1) Mark begins with “The beginning” – using the same term as the one at the outset of the Greek translation of Genesis 1:1 (“In the beginning when God created the heavens and the earth…”). The typological resonance here rings clear, as if Mark is saying, Behold, just as in the former days, God is beginning, creating, remaking the world...
2) In this opening sentence Mark calls the heart of his book “gospel,” but he didn’t invent the term. In the ancient world “gospel” could refer to any major good news, but typically it was used in the context of military triumph, as when a messenger would return from the battlefield to announce the “gospel” of victory. Or again, shortly before the time of Jesus, an official imperial inscription hailed Caesar Augustus as “Son of God” and declared his birthday as “a beginning of good news [euangelion or ‘gospel’] for the world.” Mark’s appropriation of these terms – “Son of God” and “Gospel” – to apply not to the emperor but to a peasant from Nazareth is a strong, subversive signal. Especially given the fact that Jesus eventually gathers no army but rather a small, misfit band of ordinary fishermen to be preachers and healers, Mark’s co-option of imperial terms is a direct rejection of the way of violence, war, and domination. Against Caesar and his “pax Romana,” Mark sets Jesus as the “Prince of Peace” (Isaiah 9:6).
3) Speaking of Isaiah: Mark’s opening lines of prophecy are actually a combination of images from Exodus 23:20, Isaiah 40:3, and Malachi 3:1. The Exodus image is of divine guidance along the way to the promised land; Isaiah’s image is the promise of a joyous return home from Babylonian exile; and Malachi’s image is of a messenger sent ahead of God’s imminent arrival. Taken together, these prophetic words introduce what for Mark are the keys to understanding what Jesus of Nazareth is all about: his presence inaugurates a new exodus, a new return from exile, and a new era of peace, justice, and restoration for all.
4) Likewise, Mark’s account of John the baptizer resonates with these ancient “types” or patterns in salvation history. Baptism was a Jewish practice associated with purification and initiation (new converts to Judaism were sometimes baptized), and John’s reference to “water” and “Spirit” recalls the prophet Ezekiel’s image of Israel’s renewal: first with water that cleanses, and then with God’s Spirit that transforms the heart (Ezekiel 36:24-28). As a prophet renewing Israel in the wilderness on the far side of the Jordan, John is cast as a “type” of Moses, the original wilderness prophet who journeyed as far as the Jordan but no farther. Before his death, Moses passed the leadership baton to Joshua, who then led the Israelites across the Jordan into the promised land (the Hebrew name “Joshua” means “God saves”). And to whom does John pass the baton? To Jesus, whose name comes down to us in English by way of Greek; however, if we follow the same name down through Hebrew into English, we get – you guessed it! – “Joshua.” So: as Mark frames the story, John is a new Moses; Jesus is quite literally a new Joshua; and the story as a whole signals a new crossing of the Jordan, a new entrance into the promised land. The music is ancient and familiar - and Mark has transposed it into a new key.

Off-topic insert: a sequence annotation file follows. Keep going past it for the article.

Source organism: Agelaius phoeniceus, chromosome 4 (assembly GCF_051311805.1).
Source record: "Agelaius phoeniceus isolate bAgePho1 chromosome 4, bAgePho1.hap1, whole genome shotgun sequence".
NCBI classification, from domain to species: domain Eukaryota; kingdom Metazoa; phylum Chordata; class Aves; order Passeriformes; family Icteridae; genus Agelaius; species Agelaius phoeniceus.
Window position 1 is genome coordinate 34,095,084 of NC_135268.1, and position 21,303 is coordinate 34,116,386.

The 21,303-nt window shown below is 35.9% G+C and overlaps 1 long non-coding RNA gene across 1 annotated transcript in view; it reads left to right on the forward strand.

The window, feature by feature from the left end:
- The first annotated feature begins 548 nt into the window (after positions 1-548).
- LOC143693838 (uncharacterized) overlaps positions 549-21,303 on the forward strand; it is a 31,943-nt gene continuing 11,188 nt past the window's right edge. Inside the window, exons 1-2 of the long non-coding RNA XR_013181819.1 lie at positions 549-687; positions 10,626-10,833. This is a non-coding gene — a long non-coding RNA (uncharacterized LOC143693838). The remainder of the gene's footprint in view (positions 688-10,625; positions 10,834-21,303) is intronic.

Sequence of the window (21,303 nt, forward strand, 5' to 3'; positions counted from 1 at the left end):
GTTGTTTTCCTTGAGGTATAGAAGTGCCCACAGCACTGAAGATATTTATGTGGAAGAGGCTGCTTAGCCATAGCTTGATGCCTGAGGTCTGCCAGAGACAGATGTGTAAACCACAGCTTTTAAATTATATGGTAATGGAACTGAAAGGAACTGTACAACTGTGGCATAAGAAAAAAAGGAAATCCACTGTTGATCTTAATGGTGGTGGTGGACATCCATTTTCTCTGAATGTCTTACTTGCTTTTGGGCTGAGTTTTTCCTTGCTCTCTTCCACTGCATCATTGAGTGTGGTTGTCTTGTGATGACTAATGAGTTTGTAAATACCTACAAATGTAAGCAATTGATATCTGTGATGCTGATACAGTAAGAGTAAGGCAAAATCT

1) Both because this week’s traditional Advent theme is “Peace” and because Mark is a subversive Gospel of peace written during a time of war, this may be the perfect week to name and explore the realities of conflict in our lives today. God is calling us toward greater peacemaking (between peoples and between individuals), and Advent is a season both to long for God’s shalom and to become lights of shalom in the darkness (try closing Sunday’s service with “This Little Light of Mine”).
2) Likewise, since this week we begin walking through Mark in earnest, this may be the perfect week for an overview of the Gospel’s main themes and how they’re introduced by these opening verses.
3) To understand the deep poetry in Mark (and elsewhere in scripture), bear in mind these three ancient patterns of the biblical imagination: the Genesis story, the Exodus story, and the prophets’ radiant promises. For Mark, in Jesus of Nazareth we find a new creation, a new exodus, a new restoration of God’s people. Not that the older narratives are replaced or set aside; on the contrary, they are crucial for illuminating what Jesus is really all about, in Mark’s day and in ours.
4) Once we have entered the shadows of violence (both intellectually and emotionally), we can proclaim the good news of God’s coming shalom in the midst of a war-torn, conflict-ridden world. In Jesus, God has inaugurated a new era of peace and restoration! The messiah is coming – not on a warhorse like Caesar, but rather as a humble prophet, teacher, and healer, a Prince of Peace born homeless in a stable.